The roles of CYT-18 in folding, misfolding and structural specificity of the Tetrahymena group I ribozyme
Chadee, Amanda Barbara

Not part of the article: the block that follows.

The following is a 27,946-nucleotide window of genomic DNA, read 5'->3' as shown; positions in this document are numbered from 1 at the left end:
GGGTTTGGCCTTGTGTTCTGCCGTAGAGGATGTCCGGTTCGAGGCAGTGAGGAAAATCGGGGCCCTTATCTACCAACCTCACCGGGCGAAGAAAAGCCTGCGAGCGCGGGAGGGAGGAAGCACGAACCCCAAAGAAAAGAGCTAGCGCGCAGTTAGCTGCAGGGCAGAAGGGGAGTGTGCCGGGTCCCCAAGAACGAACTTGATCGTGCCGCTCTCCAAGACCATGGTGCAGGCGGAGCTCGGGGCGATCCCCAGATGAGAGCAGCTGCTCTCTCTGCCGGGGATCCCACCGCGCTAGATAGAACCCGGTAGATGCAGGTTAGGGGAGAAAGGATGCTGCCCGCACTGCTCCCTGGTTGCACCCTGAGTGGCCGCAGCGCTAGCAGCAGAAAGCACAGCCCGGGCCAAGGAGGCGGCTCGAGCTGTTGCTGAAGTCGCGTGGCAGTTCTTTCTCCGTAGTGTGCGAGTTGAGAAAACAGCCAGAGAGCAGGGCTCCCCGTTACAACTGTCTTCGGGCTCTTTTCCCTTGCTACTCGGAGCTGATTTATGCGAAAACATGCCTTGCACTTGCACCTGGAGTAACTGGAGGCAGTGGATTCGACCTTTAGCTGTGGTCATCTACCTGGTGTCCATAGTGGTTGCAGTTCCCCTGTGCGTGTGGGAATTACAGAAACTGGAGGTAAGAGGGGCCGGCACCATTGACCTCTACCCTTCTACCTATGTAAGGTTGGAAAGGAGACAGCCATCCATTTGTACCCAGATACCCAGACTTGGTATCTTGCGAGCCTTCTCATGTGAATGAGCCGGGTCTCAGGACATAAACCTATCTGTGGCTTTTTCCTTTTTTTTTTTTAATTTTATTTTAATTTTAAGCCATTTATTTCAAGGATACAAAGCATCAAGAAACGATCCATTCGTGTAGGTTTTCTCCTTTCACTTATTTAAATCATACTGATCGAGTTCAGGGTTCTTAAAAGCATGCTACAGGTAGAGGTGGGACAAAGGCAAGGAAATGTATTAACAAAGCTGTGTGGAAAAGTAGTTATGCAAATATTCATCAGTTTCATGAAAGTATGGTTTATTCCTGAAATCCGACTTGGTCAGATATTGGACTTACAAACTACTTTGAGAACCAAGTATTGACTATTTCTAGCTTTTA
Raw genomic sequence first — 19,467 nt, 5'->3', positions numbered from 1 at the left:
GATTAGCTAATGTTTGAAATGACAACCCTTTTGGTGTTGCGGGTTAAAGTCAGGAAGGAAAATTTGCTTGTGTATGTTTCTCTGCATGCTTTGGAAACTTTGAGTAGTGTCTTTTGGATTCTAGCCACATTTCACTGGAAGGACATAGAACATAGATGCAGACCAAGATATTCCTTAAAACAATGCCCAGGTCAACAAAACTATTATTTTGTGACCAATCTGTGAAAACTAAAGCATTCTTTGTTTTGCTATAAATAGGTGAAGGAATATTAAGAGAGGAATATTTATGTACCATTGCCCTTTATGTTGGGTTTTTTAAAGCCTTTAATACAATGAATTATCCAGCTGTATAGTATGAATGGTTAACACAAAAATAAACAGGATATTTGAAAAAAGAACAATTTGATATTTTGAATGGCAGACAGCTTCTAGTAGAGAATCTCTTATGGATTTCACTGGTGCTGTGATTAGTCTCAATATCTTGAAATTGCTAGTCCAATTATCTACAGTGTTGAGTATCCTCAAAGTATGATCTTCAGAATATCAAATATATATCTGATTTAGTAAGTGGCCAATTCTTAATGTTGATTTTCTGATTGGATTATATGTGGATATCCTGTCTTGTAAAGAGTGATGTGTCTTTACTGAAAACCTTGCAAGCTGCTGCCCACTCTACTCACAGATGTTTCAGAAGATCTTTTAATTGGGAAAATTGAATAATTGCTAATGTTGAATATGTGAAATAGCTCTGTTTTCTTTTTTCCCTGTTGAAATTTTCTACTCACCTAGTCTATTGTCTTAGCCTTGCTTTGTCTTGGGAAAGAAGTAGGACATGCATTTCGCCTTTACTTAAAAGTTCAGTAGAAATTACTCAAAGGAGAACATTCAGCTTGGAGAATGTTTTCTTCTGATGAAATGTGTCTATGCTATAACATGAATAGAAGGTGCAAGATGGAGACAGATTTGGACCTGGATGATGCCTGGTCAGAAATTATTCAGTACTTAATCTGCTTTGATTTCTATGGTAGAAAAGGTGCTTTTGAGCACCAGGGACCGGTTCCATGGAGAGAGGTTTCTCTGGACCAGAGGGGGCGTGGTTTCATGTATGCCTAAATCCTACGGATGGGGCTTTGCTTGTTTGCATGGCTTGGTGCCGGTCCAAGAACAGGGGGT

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Group I introns are structured RNAs that have been used extensively as model systems for RNA folding because they are experimentally tractable, yet complex enough to have folding challenges associated with larger RNAs. The Tetrahymena group I intron consists of a set of conserved core helices and a set of peripheral elements. Peripheral elements surround the core helices and form long range tertiary contacts between each other and to the core. Interestingly, a long-lived misfolded state is populated that has the same long range tertiary contacts as the native state but differs locally within the core. Our lab showed that the intact periphery is necessary to specify the correct core structure, as mutating tertiary contacts or removing the P5abc peripheral element dramatically destabilized the native ribozyme relative to the misfolded form. However, we also showed that the thermodynamic benefit peripheral structure provided is accompanied by kinetic liability in folding, apparently because native tertiary contacts formed by peripheral elements around the misfolded core must come apart to allow refolding of the misfolded RNA to the native state. In addition to peripheral elements, proteins also play a role in stabilizing the native structures of many group I introns. The CYT-18 protein, which occupies the same binding site as P5abc, stabilizes the functional structures of certain group I introns by using a set of insertions that are absent in other related bacterial and mitochondrial aminoacyl tRNA synthetases. Using the P5abc deletion variant of the Tetrahymena ribozyme, I sought to further define CYT-18 roles in RNA folding by probing its thermodynamic and kinetic effects on the native state formation relative to the misfolded state. I demonstrated that CYT-18, like P5abc, provided thermodynamic stability to the native state. However, unlike P5abc, CYT-18 had no apparent effect on the refolding kinetics, suggesting that a protein co-factor can stabilize the functional structure without acquiring the associated costs in RNA folding kinetics. Furthermore, I found that the mechanism of CYT-18 action appears to be distinct from P5abc. Disruption of the long-range contact P14, which is formed between P5c and L2 and is part of the network of peripheral contacts, dramatically weakened P5abc binding to the native ribozyme core by ~10⁸ fold. Interestingly, CYT-18 maintained specific and tight binding to these mutants, which suggests that CYT-18 does not rely on a circular network of contacts to specifically stabilize the native state. Instead, the specificity may arise from a more direct and intimate contact of CYT-18 with the ribozyme core. This study gives insight into an evolutionary advantage of protein co-factors in RNA folding; proteins may offer thermodynamic assistance without inhibiting folding kinetics.